Before and after our canyoneering adventures, we were also able to spend some time in Arches, Bryce Canyon, and Zion National Parks.
After spending a night in Salt Lake City and checking out some of the sites there, we made our way north to Jackson, WY to take on our hike in the Tetons that defeated us when we were there in 2013. Our ~20 mile round trip hike up Paintbrush canyon, over Paintbrush Divide (elevation 10,700 feet!) and down Cascade Canyon was… challenging, to say the least. And the photos absolutely do not do it justice. We left the hotel on a brisk Friday morning before sunrise to take the short drive to the trailhead and begin our ascent. We stopped a couple times (ok, maybe more than a couple!) to catch our breath and capture the views. It took us until about 3p.m. to follow a single set of footsteps up the last mile or two through knee-high snow and make it to the divide, so we were very thankful to be camping just down a bit on the other side and not making the trek back that same day.
We set up camp, cooked a well-earned supper, and were in our sleeping bags by 7:30 to warm up and rest up for another long hike in the morning. Our jeans and shoes were wet from the snow, so we set them outside hoping they may dry a bit before we needed them in the morning. But, with the below freezing temperatures, we woke up to find them still saturated and now frozen almost completely solid. We made a quick breakfast around 8:30 (yes, we slept for 13 hours!) and decided we might as well begin our down to Jenny Lake, where we would take the ferry back to the car.
Both canyons were absolutely beautiful - with the changing falls color in contrast with pine and spruce trees, and the snow at the divide fit in just like a cherry on top. But to me, nothing tops the view we caught of a mother black bear with her two cubs by the mountain stream, eating roots to get ready for winter. I don’t think I’ve ever seen a bear in the ‘wild’, and I wasn’t sure if I should be scared or excited, but they were so content, even graceful as they wandered and ate. You could just tell they truly felt at home and were paying no attention to the small crowd of hikers that had gathered to observe.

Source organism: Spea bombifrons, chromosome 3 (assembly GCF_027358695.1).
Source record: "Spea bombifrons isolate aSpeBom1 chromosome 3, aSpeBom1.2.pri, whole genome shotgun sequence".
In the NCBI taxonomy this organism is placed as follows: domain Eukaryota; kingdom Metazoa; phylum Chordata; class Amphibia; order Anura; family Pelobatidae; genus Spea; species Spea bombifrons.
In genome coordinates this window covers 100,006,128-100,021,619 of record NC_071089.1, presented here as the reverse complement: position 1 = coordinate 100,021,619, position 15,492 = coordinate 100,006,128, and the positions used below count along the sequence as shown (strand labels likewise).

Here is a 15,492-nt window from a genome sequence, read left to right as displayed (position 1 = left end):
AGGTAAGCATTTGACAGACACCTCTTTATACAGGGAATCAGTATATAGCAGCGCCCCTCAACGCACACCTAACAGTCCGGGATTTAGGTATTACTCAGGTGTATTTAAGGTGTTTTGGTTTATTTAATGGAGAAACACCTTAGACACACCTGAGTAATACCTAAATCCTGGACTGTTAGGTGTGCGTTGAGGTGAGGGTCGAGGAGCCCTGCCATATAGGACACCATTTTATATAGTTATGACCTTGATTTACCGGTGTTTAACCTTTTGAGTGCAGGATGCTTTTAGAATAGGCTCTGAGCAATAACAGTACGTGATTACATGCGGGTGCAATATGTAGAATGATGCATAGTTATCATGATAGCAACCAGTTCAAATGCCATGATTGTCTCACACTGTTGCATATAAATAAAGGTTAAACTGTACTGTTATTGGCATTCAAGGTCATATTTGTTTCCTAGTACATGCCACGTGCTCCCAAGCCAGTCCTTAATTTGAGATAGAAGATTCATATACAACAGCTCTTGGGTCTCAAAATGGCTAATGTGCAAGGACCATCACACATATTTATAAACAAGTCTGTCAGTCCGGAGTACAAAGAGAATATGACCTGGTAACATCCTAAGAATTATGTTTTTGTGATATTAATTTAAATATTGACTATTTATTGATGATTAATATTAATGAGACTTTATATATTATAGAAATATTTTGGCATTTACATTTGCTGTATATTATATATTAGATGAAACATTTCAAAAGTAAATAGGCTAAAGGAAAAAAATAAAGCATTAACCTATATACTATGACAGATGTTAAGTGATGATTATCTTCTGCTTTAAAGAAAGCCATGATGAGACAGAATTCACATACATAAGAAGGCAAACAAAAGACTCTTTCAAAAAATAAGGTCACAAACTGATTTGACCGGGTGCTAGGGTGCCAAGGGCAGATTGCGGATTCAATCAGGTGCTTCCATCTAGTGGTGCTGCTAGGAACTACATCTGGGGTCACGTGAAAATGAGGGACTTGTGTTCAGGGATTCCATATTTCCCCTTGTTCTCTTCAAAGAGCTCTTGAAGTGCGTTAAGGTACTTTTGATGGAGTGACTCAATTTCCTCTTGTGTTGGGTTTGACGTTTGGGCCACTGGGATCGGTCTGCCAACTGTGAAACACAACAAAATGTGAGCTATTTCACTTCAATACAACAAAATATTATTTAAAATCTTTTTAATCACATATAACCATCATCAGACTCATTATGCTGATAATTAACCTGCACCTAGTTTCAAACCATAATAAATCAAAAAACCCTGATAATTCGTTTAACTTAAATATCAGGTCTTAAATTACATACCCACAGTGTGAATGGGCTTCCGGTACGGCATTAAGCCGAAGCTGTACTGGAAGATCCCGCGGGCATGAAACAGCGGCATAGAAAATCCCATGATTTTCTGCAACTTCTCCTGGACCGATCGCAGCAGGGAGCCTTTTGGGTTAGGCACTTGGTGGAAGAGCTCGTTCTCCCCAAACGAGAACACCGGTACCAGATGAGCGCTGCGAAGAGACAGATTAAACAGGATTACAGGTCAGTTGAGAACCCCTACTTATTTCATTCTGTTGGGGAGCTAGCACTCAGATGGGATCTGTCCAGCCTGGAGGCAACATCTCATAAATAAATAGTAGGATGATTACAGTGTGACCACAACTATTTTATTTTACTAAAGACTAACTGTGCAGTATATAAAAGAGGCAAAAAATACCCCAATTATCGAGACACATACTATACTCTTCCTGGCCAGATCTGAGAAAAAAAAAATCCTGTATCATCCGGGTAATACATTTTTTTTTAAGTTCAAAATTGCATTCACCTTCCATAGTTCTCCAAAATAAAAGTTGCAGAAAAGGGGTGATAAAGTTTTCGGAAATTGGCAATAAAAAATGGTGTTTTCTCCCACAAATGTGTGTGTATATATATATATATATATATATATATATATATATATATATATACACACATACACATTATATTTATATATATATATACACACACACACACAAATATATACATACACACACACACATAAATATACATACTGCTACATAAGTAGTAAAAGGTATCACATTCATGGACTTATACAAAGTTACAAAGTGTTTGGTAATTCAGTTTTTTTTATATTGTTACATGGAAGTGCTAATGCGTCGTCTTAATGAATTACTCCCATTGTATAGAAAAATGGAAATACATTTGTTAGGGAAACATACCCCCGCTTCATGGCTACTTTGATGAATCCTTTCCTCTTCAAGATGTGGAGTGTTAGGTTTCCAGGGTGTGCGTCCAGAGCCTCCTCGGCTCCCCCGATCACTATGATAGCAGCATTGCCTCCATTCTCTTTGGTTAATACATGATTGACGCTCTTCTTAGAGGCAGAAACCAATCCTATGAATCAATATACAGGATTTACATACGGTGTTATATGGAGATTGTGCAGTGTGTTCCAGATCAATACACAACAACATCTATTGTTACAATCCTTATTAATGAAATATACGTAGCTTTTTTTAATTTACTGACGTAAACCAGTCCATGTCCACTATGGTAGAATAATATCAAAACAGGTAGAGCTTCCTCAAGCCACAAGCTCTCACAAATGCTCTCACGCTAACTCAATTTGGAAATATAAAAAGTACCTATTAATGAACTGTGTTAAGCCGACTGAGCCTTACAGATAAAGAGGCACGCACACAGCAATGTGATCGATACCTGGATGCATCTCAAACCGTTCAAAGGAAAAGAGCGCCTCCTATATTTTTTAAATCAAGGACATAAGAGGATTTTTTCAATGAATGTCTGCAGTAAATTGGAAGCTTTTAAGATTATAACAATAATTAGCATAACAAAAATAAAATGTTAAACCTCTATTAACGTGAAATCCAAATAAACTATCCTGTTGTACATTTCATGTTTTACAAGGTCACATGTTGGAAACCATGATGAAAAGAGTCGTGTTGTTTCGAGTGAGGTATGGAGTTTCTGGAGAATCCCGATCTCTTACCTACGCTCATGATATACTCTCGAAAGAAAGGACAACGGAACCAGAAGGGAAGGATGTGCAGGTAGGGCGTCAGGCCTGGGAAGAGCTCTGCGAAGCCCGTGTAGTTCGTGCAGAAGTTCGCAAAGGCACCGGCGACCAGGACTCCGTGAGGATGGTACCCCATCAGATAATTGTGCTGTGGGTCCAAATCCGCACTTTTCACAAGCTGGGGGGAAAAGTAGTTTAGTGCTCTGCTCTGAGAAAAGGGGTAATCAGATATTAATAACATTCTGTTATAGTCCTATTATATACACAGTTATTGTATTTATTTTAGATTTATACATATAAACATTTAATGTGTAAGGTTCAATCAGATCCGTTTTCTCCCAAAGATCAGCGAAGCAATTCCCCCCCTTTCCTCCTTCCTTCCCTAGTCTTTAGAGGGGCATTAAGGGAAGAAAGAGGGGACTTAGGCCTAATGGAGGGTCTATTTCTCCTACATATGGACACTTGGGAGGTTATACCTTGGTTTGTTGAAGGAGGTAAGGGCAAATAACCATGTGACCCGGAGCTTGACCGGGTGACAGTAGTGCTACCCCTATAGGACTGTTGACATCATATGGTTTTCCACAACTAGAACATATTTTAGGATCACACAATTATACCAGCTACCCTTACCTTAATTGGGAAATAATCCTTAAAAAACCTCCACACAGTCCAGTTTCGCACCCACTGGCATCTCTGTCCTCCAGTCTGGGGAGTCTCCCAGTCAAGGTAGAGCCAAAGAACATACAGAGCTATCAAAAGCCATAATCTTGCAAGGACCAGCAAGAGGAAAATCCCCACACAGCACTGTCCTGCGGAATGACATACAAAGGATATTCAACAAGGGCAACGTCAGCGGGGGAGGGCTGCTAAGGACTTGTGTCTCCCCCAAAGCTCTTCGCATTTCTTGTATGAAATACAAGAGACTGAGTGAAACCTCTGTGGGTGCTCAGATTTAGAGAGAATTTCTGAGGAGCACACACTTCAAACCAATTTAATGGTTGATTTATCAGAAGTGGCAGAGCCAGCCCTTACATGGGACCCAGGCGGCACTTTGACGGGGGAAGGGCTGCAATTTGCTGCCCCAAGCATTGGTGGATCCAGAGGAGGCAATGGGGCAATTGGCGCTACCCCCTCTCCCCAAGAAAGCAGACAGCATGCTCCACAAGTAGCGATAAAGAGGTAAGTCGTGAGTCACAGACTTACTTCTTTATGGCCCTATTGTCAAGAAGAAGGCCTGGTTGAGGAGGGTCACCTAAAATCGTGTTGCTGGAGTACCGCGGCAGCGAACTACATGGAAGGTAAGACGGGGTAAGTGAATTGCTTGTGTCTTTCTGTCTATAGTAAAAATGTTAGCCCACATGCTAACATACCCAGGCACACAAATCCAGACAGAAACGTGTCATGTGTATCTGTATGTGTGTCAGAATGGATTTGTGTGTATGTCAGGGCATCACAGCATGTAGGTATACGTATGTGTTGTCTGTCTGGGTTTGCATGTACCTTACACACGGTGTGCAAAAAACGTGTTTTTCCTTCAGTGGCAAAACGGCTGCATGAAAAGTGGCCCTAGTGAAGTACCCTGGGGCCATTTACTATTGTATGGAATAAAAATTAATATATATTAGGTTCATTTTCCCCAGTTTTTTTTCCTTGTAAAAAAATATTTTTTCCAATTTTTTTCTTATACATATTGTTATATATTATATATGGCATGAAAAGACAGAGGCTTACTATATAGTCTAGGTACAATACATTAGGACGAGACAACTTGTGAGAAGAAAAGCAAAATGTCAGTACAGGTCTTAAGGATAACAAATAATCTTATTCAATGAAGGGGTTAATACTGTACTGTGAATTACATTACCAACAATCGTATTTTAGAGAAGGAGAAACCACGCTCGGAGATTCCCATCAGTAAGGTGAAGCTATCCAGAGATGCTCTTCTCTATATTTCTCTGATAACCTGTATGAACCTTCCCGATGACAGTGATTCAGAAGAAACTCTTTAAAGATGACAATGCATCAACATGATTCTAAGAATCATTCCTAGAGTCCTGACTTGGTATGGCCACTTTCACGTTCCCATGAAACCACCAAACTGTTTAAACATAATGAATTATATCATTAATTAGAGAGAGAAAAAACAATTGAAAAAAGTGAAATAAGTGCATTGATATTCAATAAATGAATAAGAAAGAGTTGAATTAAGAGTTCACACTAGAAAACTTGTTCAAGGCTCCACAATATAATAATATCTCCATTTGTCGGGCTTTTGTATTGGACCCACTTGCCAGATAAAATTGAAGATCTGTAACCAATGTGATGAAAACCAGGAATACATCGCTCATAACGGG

I’ll admit - all throughout the trip my heart ached to live in a place where all those parks and beautiful views were right there at your fingertips, but something hit me on that hike down (maybe it was the cold weather, wet feet, blisters, and hunger for good Iowa beef), but I realized that Iowa was where I belonged and I was ready to get back home. The ‘Backcountry’ (however you define it, and wherever it is that you are) is what inspired us to follow our dream and build the winery. When you’re there, feeling like you can accomplish anything if you just take one step at a time, you feel so motivated and inspired - it’s a feeling you want to capture and never let go!
So now we’re back in Iowa, and I’m already reading up and planning our next trip to the Backcountry, but it feels good to be home and continuing to chip away at projects in the process of making our dream a reality!
Preston and Amber both grew up on farms in Northwest Iowa. They share a passion for the outdoors and enjoy taking on new projects to see what adventures will be discovered. As high school sweethearts, they attended Iowa State University together, and now are continuing to pursue their dreams at Backcountry Winery.